My grandpa wrote a book called Functional Neuroanatomy. I’m looking at a copy now, it was published in 1971, is blue and has an illustration of nerves on the cover that looks a bit like a tree. I don’t recommend it as light reading. Every now and then, after meditation, observing the mind and letting thoughts flow by, I think “Hey grandpa, check it out, I’m studying the brain too.” . Earlier this summer. @WestinHapuna #BigIsland#IslandOfHawaii
As we come to an important voting season here in the US, I wonder what politics would look like if we all pulled back from the specifics of policy, and came to a general consensus about what we all REALLY need, to survive here on Earth. . Just start with the agreed upon basics: Food, Shelter, Water, Air, Fire. . Maybe this is overly simple, but if you make sure no one basic need compromises another, it takes a lot of things into consideration. . From my naive perspective, any oversight in policy that leads to damage, is generally a result of not being aware how interconnected these simple things really are. In providing Shelter and Fire, don’t destroy the ecosystem that provides Food, Air, and Water. . If I pushed a personal agenda, (long term enjoyable survival of all Earths inhabitants) I’d tell you to vote. Vote for politicians who are skilled at balancing the most inclusive, wholistic view possible. #CreativesVote . Or, perhaps you agree with George Carlin; the Earth just wanted plastic, and now the humans can all go away, thank you very much. #savethehumans
For brief moments, the mechanics of nature appear to be more than vapor. There is a singular within the system. A conscious love of being, without a care for having been. . This image was created last spring with a @hasselblad H6D for the 2018 Hasselblad Masters Book now in print. The cloud lasted about 15 seconds. As in most of my images, I’m fascinated by the process where multiple moments and views condense into one. The cloud, sky, dunes, and grass; each were sought with individual intentions for a final whole. In painting, it’s understood that these are referenced or imagined moments, there is no confusion about reality or time. In photography, the light is good then gone, the cloud is there then not. These moments all happened, but when cut apart and reassembled, where is their combination? Like the cloud gains a persona with a specific arrangement of vapor, the image gains a location with a specific arrangement too. I’m always fascinated by the moment of transition. The most fun creativity, usually feels like discovery.
I like to think that right now, somewhere in the Southwest, a cloud shadow undulates over rolling forms. The dry earth cools then warms in its wake. First contraction, then expansion. And if you are quite enough, you can hear small grains of sand adjust to the breathing ground. . Last spring I spent a month living out of my car in the desert, to work on a series of images for the @Hasselblad Masters book. . I recently meet up with the Hasselblad team and the other masters, for awards, and the unveiling of the finished book. What an amazing final product. I’m incredibly fortunate to be connected with such a wonderfully talented group. Both those behind the cameras, and those behind the making of the cameras. Plus, it’s pretty darn cool to see your work published. A first for me.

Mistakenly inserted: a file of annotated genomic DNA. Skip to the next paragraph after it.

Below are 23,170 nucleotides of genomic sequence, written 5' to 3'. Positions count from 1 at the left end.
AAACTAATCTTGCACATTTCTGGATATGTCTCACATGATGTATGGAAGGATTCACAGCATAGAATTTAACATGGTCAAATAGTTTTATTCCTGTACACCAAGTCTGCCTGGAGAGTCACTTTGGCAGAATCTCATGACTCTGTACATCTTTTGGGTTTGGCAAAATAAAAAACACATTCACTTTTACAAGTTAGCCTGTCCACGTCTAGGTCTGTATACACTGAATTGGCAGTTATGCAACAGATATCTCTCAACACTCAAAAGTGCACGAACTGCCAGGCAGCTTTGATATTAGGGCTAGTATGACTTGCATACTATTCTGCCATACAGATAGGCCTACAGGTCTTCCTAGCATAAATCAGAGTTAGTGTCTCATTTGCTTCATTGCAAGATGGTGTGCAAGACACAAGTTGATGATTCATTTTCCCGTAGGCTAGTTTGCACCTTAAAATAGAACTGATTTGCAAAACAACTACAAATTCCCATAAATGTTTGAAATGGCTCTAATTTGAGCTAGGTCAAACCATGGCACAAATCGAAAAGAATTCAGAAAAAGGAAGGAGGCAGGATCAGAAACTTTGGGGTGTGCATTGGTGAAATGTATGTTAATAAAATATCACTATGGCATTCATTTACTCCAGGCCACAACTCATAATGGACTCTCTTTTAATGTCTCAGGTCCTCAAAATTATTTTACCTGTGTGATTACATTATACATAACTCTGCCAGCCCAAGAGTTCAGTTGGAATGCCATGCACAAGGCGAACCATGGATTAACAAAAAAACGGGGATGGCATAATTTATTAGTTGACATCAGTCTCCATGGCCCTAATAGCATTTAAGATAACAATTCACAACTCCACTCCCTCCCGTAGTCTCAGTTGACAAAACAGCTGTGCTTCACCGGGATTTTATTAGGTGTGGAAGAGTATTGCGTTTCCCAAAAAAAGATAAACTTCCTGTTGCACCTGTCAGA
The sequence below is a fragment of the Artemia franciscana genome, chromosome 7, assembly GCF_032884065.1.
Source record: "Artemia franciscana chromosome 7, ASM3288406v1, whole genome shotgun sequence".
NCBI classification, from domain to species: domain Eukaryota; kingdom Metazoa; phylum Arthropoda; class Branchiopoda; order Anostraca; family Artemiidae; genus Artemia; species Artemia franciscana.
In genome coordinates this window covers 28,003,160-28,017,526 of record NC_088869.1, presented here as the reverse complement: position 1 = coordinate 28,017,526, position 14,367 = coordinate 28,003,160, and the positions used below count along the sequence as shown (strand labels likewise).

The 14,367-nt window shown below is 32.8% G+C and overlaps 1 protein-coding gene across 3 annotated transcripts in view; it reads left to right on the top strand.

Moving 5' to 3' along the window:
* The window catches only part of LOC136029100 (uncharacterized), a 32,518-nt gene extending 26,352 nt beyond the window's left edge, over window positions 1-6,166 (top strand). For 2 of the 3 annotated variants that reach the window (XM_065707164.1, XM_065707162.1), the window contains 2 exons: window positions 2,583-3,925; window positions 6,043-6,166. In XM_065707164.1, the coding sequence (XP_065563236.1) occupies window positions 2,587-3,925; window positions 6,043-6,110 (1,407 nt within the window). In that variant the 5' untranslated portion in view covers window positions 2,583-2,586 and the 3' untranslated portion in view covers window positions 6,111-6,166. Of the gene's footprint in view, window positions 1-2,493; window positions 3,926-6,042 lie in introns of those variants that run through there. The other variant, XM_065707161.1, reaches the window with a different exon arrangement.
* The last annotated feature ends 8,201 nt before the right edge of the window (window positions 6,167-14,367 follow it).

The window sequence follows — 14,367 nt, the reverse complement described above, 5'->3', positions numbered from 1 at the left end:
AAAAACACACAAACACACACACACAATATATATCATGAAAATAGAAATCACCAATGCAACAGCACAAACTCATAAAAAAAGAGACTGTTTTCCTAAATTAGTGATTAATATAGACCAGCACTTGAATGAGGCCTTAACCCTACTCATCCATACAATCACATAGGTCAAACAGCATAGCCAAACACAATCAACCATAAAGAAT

Slow windless evenings can be some of my favorite, or the most frustrating, it’s all perspective and presence. Am I racing off ahead of now, searching the horizon? But right here, there is a quiet stillness, then a shift, did the sail just fill? It must have, ripples on the bow, the centerboard knocks, the tiller softly pushing back. . I thought the drone would be a great way to capture that feeling, but some surprising things happen when you fly from a small sailboat. First, the downforce of the rotors creates enough wind to sail by, and second, landing is a challenge when the closer you get the faster you go. All this is compounded by a very tippy little boat and a flopping sail next to spinning propellers; more exciting than usual. . Shot on @djiglobal ‘s #Mavic2Pro#SeeTheBiggerPicture
The air was thin, and there was that familiar light feeling. At first I was surprised by the lack of a headache, then I was surprised by the lack of anything; thoughts had fled completely. In their absence, the usual discomfort of altitude hadn't arrived. My tripod and I floated around searching for compositions. Every now and then I’d glance down to see if my feet were still attached - yup, then up again to be lost in the distance. . @WestinHapuna #BigIsland#IslandOfHawaii
Shapes and colors. Last month my niece asked me why I had a hole in the heal of each of my slippahs (flip flops). I hadn’t really thought about it, but joked that it was a Hawaii barometer - time to go back and get some new Locals. She asked when I was going. Shrugging my shoulders I said “don’t know...” The next week I received an email from @WestinHapuna. Love stuff like that. . #BigIsland#IslandOfHawaii
On my last road trip I decided not to bring an overnight backpack. At first I regretted it, but after enjoying a surprisingly minimal night on a mountain top with a slightly overstuffed camera bag, I felt happy things worked out that way. Nature is good at teaching you what’s essential. Of course the lesson might have been slightly different had it rained. . Shot on @djiglobal ‘s #Mavic2Pro#SeeTheBiggerPicture
. Keep. On. Reaching. Up and out. To feel inspired. Feel the rhythm - feel connected. Embrace the desire to - Spiral out - Keep going. . ~ Lateralus (ish) . Spiral Jetty is an earthwork sculpture constructed in April 1970 that is considered to be the most important work of American sculptor Robert Smithson. (Wikipedia) . There is some speculation that the reverse spiral alludes to infinity. . Shot on @djiglobal ‘s #Mavic2Pro#SeeTheBiggerPicture